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Defining Premium For A New Era

For tech retailers and manufacturers, “premium” is best defined as the promise or expectation of an experience being somehow better than the typical experience — and that such privilege will cost extra.

It is anything but formulaic; one company’s or brand’s premium offering can be markedly different from even a direct competitor’s. The value of premium chiefly comes down to how consumers feel, and the benefits they perceive when using the product.

While a standardized definition of premium can be elusive, consumers are signaling what they want from their experiences in an overarching way: personalization. “Let me make it uniquely mine and I’ll assign more value to it, and feel better about who provided it.”

Time savings is one strong perceived value point powered by personalization. “Serve me the right products from the start, based on my past choices — in turn, minimizing or completely eliminating the browsing, the searching, even the decision making, unless I want that power — and you’ve made my life infinitely easier. And I’ll come back for more.”

Case in point: Amazon ships an estimated 1.6 million packages every day. If you’re an Amazon Prime consumer, you know exactly why.

Technology-powered personalization also drives value by creating a perceived VIP experience. Imagine entering a boutique on Rodeo Drive and being immediately whisked to the back of the store, where a collection of items all in your size awaits. It’s hard to not feel flattered by this kind of treatment, even when in the market for something not quite as glamorous as what Rodeo Drive has to offer.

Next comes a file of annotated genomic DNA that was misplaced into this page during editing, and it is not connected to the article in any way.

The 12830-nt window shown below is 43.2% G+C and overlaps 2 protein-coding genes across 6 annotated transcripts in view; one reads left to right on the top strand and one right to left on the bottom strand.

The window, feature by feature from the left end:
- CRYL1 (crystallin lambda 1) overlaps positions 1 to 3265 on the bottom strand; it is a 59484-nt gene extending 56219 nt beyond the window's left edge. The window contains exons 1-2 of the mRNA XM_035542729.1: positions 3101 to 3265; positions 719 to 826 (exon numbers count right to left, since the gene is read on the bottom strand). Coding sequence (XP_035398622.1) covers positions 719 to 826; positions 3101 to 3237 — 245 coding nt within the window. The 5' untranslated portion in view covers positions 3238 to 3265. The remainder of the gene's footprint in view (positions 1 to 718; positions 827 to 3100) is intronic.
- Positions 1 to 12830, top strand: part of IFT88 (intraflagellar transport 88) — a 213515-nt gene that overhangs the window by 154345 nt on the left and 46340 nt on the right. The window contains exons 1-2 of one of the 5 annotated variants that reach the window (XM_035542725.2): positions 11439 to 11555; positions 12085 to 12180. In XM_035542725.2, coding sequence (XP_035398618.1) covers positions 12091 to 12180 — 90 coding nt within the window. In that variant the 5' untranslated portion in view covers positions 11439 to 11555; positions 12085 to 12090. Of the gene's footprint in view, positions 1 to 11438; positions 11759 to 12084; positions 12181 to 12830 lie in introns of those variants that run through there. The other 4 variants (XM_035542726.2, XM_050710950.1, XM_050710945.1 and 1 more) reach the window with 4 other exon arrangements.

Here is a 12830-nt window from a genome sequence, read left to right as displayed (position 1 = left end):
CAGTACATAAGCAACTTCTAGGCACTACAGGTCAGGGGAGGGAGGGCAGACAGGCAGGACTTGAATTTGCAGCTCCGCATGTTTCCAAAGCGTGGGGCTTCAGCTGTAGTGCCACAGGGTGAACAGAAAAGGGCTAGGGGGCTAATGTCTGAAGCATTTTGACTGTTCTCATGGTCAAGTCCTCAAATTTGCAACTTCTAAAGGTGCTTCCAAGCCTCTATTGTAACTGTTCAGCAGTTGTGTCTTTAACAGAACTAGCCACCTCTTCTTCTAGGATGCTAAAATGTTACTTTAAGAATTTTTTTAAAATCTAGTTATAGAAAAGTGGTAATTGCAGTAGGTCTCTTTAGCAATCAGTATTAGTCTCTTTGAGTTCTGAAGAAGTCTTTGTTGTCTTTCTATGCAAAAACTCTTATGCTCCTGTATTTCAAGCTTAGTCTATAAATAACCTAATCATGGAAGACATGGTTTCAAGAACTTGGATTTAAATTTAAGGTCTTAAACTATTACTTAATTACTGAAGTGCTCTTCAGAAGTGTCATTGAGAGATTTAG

Much of the innovation we are pursuing at Avis is aimed at delivering premium experiences through personalization, knowing full well we need to get it right on the first try. Our ongoing research and co-creation process with our customers has uncovered numerous touchpoints that can benefit from personalization, serving as the guiding principle in our reengineering of our app. 

The rewards to businesses that get it right are meaningful from both a brand and financial perspective. According to Forrester Research, 77 percent of consumers have chosen, recommended, or paid more for a brand that provides a personalized service or experience. At the same time, it is wise to recognize personalization’s limits and responsibilities. Ever-savvier consumers have come to understand that a personalized experience requires data, which they are willing to give to companies that have earned their trust.

Those same consumers are also becoming quicker to disengage with brands that serve up irrelevant or extraneous offers and choices. That’s why we give our Preferred customers an experience that is about balance—from digital tools like our app that anticipates your every need and preference without ever having to interact with a representative, to tried and true, hands-on “we try harder” customer service if and when you need it.  

Larry De Shon is CEO of Avis Budget Group.